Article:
Face-to-face communication is multimodal at its core: it consists of a combination of vocal and visual signalling. However, current evidence suggests that, in the absence of an established communication system, visual signalling, especially in the form of visible gesture, is a more powerful form of communication than vocalisation, and therefore likely to have played a primary role in the emergence of human language. This argument is based on experimental evidence of how vocal and visual modalities (i.e., gesture) are employed to communicate about familiar concepts when participants cannot use their existing languages. To investigate this further, we introduce an experiment where pairs of participants performed a referential communication task in which they described unfamiliar stimuli in order to reduce reliance on conventional signals. Visual and auditory stimuli were described in three conditions: using visible gestures only, using non-linguistic vocalisations only and given the option to use both (multimodal communication). The results suggest that even in the absence of conventional signals, gesture is a more powerful mode of communication compared to vocalisation, but that there are also advantages to multimodality compared to using gesture alone. Participants with an option to produce multimodal signals had comparable accuracy to those using only gesture, but gained an efficiency advantage. The analysis of the interactions between participants showed that interactants developed novel communication systems for unfamiliar stimuli by deploying different modalities flexibly to suit their needs and by taking advantage of multimodality when required.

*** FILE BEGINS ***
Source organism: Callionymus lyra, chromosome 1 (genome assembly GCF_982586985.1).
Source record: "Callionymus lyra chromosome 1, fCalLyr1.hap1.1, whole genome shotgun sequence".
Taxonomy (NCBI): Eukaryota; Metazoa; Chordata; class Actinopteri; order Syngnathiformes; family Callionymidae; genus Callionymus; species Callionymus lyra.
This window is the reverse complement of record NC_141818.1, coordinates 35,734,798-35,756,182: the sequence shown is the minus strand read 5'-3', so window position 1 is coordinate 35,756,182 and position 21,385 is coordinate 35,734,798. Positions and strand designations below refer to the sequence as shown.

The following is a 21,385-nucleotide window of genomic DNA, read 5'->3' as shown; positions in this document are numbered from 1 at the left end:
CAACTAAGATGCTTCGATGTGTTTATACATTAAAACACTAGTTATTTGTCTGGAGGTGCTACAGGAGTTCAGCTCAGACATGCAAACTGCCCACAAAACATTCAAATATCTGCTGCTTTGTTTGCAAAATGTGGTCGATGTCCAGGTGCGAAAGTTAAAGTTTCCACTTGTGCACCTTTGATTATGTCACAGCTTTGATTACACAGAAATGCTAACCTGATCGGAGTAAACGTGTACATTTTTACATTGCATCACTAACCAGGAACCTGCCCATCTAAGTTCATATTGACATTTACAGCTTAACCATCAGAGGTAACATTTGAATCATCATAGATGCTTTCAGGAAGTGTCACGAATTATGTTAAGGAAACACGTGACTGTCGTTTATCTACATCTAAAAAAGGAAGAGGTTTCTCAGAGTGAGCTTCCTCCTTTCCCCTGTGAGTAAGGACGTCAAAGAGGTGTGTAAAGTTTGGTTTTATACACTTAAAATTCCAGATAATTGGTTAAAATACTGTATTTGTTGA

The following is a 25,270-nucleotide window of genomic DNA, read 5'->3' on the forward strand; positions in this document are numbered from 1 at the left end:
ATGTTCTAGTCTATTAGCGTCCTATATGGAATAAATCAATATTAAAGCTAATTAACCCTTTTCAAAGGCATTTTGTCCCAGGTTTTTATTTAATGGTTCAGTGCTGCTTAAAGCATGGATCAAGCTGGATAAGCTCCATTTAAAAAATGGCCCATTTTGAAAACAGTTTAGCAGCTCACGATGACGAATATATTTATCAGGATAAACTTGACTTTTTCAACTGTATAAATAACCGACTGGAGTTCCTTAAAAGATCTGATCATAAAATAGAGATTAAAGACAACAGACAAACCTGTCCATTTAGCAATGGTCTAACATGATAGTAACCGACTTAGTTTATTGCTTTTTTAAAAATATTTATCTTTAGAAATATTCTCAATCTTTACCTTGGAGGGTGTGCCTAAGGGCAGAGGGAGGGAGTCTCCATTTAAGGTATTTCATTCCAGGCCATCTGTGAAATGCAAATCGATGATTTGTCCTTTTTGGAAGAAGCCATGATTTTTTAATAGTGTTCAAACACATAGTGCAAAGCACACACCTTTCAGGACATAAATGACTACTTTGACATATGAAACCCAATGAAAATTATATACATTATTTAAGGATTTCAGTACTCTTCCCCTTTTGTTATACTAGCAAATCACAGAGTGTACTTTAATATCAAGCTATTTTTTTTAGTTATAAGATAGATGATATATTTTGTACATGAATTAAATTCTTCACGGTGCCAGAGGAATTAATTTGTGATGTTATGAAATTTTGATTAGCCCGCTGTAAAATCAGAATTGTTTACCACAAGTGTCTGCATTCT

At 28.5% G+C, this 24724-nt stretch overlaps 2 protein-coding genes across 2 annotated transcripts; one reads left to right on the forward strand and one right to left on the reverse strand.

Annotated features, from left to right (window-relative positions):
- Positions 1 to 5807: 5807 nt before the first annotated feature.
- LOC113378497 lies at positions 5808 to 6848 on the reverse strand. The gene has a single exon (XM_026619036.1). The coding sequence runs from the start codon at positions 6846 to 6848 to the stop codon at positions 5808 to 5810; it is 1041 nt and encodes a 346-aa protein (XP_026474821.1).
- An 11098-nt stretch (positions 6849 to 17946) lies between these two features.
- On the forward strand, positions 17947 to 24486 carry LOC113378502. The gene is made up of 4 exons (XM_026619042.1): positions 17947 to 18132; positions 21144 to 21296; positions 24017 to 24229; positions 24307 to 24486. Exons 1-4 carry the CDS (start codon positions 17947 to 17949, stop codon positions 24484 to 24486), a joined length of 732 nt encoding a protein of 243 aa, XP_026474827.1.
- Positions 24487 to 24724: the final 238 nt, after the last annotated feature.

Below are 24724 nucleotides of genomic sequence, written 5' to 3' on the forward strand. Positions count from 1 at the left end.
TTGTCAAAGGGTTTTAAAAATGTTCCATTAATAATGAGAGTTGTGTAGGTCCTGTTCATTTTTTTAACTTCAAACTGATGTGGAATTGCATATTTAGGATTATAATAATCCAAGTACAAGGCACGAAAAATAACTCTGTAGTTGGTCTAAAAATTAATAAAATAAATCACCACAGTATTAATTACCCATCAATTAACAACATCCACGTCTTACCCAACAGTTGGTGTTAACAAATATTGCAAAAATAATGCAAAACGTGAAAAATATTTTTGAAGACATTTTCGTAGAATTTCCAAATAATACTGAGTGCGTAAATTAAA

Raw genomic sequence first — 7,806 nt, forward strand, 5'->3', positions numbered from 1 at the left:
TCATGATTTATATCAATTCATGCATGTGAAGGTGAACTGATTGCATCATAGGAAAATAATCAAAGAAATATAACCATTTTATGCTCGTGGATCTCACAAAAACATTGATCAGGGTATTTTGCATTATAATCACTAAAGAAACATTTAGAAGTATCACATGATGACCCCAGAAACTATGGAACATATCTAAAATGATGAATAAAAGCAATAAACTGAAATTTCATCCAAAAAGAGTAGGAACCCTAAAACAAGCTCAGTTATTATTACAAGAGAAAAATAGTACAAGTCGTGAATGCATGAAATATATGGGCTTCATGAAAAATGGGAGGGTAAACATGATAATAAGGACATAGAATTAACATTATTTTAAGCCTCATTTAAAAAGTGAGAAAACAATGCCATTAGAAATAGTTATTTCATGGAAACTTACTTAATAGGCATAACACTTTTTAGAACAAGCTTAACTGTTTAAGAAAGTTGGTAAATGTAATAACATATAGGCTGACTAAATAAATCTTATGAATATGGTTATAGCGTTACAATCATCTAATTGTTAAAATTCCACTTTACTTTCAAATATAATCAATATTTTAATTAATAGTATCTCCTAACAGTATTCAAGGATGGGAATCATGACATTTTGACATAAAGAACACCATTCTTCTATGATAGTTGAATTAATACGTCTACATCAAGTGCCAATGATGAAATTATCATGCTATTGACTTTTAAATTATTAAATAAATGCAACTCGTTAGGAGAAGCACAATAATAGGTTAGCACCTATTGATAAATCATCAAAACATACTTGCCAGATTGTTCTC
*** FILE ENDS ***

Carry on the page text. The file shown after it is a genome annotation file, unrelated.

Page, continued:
• Ripperda, J., Drijvers, L., & Holler, J. (2020). Speeding up the detection of non-iconic and iconic gestures (SPUDNIG): A toolkit for the automatic detection of hand movements and gestures in video data. Behavior Research Methods, 52(4), 1783-1794. doi:10.3758/s13428-020-01350-2.